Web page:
On March 3, 2021, the Biden Administration released its Interim National Security Strategic Guidance. This interim guidance has been issued to convey President Biden’s vision for how America will engage with the world, and to provide guidance for departments and agencies to align their actions as the Administration begins work on a National Security Strategy.
According to Defense News, Department of Defense will unveil its National Defense Strategy on Jan. 19. Speaking to reporters at the Pentagon, Secretary of Defense Jim Mattis said a significant part of the strategy will remain classified, but promised to make at least part of the document open to the public. “There will be a classified one that is relatively thick; there will be a shorter one that will basically lay it out unclassified, and… Read More »Department of Defense to Unveil its National Defense Strategy Next Week
During his maiden speech to the UN General Assembly on 19 September, President Trump embraced a higher level of defense spending than his budget originally proposed. The President said, “And it has just been announced that we will be spending almost $700 billion on our military and defense. Our military will soon be the strongest it has ever been”. That funding level is in line with the work done by the House and Senate… Read More »HASC Chairman Reacts to President Trump’s Defense Budget Comments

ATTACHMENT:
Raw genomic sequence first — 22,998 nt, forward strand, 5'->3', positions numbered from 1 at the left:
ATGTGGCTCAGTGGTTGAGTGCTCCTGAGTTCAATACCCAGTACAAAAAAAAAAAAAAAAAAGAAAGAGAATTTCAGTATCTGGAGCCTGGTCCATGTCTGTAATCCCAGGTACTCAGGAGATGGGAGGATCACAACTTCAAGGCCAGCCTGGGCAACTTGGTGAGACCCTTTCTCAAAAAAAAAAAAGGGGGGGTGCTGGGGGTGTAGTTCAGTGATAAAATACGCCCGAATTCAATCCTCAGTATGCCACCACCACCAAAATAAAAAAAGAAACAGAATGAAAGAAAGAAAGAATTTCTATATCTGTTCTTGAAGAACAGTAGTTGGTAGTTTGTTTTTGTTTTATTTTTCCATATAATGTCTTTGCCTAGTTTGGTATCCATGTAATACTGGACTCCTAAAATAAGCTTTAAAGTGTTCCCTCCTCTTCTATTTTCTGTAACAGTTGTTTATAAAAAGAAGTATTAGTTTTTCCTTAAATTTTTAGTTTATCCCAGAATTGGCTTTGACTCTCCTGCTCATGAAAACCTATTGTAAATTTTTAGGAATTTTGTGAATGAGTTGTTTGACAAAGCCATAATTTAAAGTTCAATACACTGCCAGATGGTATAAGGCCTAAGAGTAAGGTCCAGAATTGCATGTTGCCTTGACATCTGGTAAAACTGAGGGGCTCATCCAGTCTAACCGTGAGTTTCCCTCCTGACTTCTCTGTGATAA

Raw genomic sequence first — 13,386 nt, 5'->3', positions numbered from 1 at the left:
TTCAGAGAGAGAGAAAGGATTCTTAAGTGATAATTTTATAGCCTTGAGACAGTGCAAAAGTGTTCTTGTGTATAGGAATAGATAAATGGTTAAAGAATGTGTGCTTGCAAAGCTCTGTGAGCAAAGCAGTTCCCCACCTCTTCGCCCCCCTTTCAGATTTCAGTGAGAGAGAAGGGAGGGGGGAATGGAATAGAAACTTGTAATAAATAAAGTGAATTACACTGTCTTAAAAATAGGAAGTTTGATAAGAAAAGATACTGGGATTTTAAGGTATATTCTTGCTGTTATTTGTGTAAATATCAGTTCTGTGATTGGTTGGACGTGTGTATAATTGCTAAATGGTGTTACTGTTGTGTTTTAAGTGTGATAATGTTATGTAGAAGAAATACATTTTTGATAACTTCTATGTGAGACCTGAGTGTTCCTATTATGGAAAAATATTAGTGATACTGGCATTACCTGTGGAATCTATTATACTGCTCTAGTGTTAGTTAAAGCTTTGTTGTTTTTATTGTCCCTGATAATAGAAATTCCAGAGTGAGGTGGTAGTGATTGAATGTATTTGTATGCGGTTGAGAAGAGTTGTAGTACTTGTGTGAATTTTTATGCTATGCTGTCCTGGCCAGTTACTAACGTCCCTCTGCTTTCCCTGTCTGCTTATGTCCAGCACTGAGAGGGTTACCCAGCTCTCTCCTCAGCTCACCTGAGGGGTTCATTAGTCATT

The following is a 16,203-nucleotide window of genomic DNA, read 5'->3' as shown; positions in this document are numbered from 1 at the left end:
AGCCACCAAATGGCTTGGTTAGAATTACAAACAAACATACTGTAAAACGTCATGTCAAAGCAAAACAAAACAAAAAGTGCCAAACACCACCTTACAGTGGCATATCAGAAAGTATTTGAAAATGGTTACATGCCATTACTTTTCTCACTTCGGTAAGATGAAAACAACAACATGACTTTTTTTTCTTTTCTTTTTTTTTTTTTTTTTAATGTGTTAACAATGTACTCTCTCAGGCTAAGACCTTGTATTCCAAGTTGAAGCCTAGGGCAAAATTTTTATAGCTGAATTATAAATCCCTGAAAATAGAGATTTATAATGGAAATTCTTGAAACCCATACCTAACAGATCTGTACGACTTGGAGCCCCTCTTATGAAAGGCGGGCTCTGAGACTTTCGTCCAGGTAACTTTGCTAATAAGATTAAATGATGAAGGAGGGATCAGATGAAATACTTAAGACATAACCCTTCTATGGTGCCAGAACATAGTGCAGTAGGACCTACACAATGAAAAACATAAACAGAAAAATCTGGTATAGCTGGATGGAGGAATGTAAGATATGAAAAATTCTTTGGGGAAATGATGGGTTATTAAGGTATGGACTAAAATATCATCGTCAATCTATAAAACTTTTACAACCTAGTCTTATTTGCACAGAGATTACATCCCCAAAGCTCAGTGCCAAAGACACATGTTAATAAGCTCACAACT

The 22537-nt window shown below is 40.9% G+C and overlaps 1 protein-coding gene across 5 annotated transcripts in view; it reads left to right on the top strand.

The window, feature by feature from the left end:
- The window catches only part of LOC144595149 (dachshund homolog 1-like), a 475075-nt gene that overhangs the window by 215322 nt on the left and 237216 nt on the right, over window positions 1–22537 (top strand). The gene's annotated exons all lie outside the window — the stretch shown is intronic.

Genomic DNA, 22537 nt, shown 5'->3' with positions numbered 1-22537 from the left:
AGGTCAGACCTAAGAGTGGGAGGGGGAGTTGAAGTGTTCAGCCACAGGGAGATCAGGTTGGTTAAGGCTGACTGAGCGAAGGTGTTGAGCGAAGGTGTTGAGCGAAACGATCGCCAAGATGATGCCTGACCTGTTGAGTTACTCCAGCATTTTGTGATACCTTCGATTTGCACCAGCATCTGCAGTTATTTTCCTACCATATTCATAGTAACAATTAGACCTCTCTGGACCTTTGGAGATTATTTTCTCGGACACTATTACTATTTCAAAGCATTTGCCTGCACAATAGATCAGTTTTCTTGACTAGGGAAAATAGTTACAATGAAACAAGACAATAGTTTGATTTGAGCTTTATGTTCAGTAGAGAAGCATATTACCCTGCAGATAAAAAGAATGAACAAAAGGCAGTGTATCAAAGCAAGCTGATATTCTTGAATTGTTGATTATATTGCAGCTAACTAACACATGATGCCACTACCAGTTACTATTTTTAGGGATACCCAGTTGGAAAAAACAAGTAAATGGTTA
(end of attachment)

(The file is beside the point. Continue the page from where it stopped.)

On August 7, War on the Rocks released a podcast where several national security experts discussed the importance of the National Security Strategy (NSS), a document required by Congress for each new administration to outline its objectives. While the overall consensus is that, yes, the NSS matters, the podcast participants have varying opinions towards the extent of the document’s importance. The discussion includes commentary from several individuals who have been involved in the creation of… Read More »Does the National Security Strategy Matter?
From War on the Rocks, an insightful look at an important critique of military leadership: H.R. McMaster, Dereliction of Duty: Johnson, McNamara, the Joint Chiefs of Staff, and the Lies That Led to Vietnam (Harper Perennial, 1998). Dereliction of Duty is a serious book. Thoroughly researched, carefully argued, it tackles a big subject: Who is responsible for the debacle that is the Vietnam War? McMaster concludes that everyone in political and military leadership was: Presidents John F.… Read More »Review: Dereliction of Duty, H.R. McMaster